Saturday, January 12, 2008

N. E. Bode

N. E. Bode (the kidfic penname of novelist Julianna Baggott) has also written a story called The Slippery Map, a children's novel based on the film Mr. Magorium's Wonder Emporium, and a third book in the series below, titled The Somebodies. When opportunity arises, I will read and review these books too. Till then, here are my reviews of the first two "Anybodies" books. The end of the first review dates it somewhat, since as the second review indicates, both books are out in paperback.

The Anybodies
by N. E. Bode
Recommended Age: 10+

For a quick-reference guide to some of the best children’s fantasy books, there’s no better place to go than a children’s fantasy book about children’s fantasy books. A recent, famous example is the Inkheart series by Cornelia Funke. Another example is this book, whose elusive author owes a lot to adult fiction writer Julianna Baggott.

I have to admit, when I was first told to read The Anybodies by N. E. Bode, I was sure someone was pulling my leg. But there really is such a book! It begins with the story of a girl named Fern Drudger who has special powers, such as opening a book about crickets and letting thousands of crickets escape. This and many other weird happenings put a strain on Fern’s family, for – due to being switched at birth with another child – poor Fern has been raised by the dullest couple on earth.

Then one rainy night, a man who calls himself “the Bone” appears on the Drudgers’ doorstep and explains the whole mix-up. He has been raising the Drudgers’ true son, Howard, a boy whose passion for order and mathematical precision ensures that he will never be happy as the son of a circus hypnotist. So, before Fern quite knows what is going on, the children have been “swapped” for the summer, just to try things out with their “real families”.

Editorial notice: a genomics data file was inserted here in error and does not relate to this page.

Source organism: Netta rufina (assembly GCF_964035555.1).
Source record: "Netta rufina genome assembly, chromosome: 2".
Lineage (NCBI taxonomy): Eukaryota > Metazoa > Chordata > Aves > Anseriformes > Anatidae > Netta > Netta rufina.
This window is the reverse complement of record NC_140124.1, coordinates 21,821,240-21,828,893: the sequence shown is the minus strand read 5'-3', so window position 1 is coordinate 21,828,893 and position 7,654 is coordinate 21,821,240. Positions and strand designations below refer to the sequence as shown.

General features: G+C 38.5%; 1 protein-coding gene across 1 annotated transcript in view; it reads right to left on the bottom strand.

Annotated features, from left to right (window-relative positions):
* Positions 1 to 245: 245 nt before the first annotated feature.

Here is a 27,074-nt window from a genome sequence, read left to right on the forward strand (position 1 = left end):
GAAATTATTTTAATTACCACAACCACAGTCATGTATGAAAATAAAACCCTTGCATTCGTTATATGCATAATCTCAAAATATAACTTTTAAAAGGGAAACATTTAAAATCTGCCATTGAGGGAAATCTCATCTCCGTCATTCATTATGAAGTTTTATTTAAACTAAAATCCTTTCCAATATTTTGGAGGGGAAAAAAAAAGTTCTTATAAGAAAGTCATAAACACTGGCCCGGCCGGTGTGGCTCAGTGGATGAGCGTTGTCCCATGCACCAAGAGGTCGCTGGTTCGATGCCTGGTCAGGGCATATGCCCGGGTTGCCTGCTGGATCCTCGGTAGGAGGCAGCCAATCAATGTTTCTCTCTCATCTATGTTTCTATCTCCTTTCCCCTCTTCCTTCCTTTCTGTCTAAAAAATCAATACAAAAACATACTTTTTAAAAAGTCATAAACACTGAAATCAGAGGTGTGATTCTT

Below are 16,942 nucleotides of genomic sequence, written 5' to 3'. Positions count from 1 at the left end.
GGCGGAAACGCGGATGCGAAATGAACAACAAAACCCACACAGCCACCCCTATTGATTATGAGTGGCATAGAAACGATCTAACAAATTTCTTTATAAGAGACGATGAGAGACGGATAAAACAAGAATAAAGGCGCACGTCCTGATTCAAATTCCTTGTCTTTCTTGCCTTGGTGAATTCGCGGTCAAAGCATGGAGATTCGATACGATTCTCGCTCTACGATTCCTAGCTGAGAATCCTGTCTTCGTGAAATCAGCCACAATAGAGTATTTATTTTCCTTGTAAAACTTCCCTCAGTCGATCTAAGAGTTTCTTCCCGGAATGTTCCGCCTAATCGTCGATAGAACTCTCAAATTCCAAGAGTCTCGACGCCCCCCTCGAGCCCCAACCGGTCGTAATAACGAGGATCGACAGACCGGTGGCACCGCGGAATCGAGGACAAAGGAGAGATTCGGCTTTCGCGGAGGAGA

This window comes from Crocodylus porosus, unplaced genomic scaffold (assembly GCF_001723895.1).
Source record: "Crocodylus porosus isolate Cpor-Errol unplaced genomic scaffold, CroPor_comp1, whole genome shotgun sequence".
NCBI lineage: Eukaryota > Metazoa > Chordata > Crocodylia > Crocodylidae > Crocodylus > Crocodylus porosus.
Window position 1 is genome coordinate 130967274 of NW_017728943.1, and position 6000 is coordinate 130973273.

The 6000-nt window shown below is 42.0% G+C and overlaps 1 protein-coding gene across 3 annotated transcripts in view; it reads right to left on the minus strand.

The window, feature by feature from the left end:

Fern soon learns that the Bone is a gentle, sensitive man who avoids touchy-feely subjects, and who still mourns for Fern’s mother (who died in childbirth). The Bone also explains that he and Fern’s mother were Anybodies. Anybodies are people who can be anybody, by changing their shape and personality to perfectly impersonate another person – or even an object like a tree or a lamppost. Anybodies can also hypnotize people and even objects like books.

The Bone is worried, though. He hasn’t had his full powers as an Anybody since Fern’s mother died. He believes the key to what is missing can be found in a book called The Art of Being Anybody – which could be anywhere! Fern believes it is in the book-crammed house of her very eccentric grandmother. To find it, and decode it, means not only changing their identities to infiltrate the old lady’s house, but also racing against the Bone’s former best-friend-turned-worst-enemy, named the Miser.

What follows then has too many weird and wonderful facets to be summarized here. It includes a bit of shaking things out of books (bigger things than crickets); and some hypnosis and shape-changing; and a quest to thaw hearts frozen by grief and bitterness; and encounters with characters and scenes from new and old classics of children’s literature, from Alice in Wonderland all the way to Harry Potter and A Series of Unfortunate Events.